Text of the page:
What’s in Your Toolbox?

Building your repertoire of metal and skill | By: Kristen Haldeman | March 2, 2019

A father carries the laundry to the washer to find that the washer makes that funny noise that only washers make. Reaching for the tool box, he grabs the manual and an old pair of gloves. The wrench tightens the bolt in the back. The hammer bends a piece of metal back into shape. He refers to the manual to ensure proper technique. Two screwdrivers act as a pair of long pliers to remove a colony of dust bunnies. And, according to the tape measure, the amount of already piled up laundry says that he needs to find a bigger space before baby number five arrives. He places the gloves on the shelf beside the manual and the toolbox. The dirty work is completed, well, except for the laundry.

“Think of the tools in a tool-box: there is a hammer, pliers, a saw, a screwdriver, a rule, a glue-pot, nails and screws. -- The function of words are as diverse as the functions of these objects.” - Ludwig Wittgenstein

The metaphor of a toolbox illustrates the importance of continual preparation for the unknown and the unexpected. Simple tools carry the potential to solve significant problems if properly used. While each tool has a unique function, the tool can be used in a variety of situations. Circumstances can be complex but determination and dedication result in a smoother functioning system.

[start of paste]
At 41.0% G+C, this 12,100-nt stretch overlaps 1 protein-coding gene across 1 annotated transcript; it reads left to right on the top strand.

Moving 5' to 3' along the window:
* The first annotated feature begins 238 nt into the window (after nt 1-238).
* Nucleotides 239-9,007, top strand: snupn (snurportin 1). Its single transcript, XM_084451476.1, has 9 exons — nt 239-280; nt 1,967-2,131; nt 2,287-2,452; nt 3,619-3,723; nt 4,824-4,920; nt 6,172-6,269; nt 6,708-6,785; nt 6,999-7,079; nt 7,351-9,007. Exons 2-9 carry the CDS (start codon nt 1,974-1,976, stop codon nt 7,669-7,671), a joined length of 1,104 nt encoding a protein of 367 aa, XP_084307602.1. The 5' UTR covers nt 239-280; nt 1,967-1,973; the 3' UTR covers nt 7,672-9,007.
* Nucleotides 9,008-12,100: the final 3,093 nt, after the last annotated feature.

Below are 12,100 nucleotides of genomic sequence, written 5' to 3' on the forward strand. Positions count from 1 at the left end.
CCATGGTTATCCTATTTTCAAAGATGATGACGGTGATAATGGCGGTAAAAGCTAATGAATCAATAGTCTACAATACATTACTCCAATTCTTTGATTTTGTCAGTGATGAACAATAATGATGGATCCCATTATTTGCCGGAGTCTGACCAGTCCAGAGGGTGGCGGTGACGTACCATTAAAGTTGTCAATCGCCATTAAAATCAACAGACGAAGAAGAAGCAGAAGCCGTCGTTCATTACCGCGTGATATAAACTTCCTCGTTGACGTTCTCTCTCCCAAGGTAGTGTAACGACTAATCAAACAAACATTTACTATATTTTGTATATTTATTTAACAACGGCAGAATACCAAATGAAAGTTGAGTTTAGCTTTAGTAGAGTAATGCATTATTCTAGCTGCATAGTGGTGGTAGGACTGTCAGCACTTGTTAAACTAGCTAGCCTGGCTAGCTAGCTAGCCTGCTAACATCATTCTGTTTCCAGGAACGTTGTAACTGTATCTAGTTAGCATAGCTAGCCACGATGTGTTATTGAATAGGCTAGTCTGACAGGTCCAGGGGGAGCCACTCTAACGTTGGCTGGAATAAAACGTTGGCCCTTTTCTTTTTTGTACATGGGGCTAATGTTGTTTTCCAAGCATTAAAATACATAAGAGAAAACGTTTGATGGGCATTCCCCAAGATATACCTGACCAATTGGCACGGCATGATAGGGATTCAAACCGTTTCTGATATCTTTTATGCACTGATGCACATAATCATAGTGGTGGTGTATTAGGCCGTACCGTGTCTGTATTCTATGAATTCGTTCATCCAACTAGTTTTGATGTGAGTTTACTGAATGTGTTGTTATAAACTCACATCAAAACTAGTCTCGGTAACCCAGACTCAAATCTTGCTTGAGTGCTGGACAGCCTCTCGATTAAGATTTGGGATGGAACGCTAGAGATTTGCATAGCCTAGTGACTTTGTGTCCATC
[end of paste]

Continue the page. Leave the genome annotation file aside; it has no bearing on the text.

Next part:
Tools are not always physical ones manufactured from metal. In business, and in relationships, the tools in the toolbox are interpersonal skills that allow us to navigate specific situations. For example, conflict management should be a tool readily available. Be mindful, however, that the specific approach of conflict management is practiced in the appropriate situation. A Phillips screwdriver is not helpful when the screw fits a slotted one, even though they are both screwdrivers.

Other examples include a positive attitude, empathy, leadership, negotiation, and teamwork. At McCarley, we believe that incorporating the values of patience, dedication and prioritizing optimize potential for success.

Google has 91,300,000 results on how to effectively build a toolbox of both metal and skill kinds. What’s in yours and how can we help to improve it?

Michelle Martinez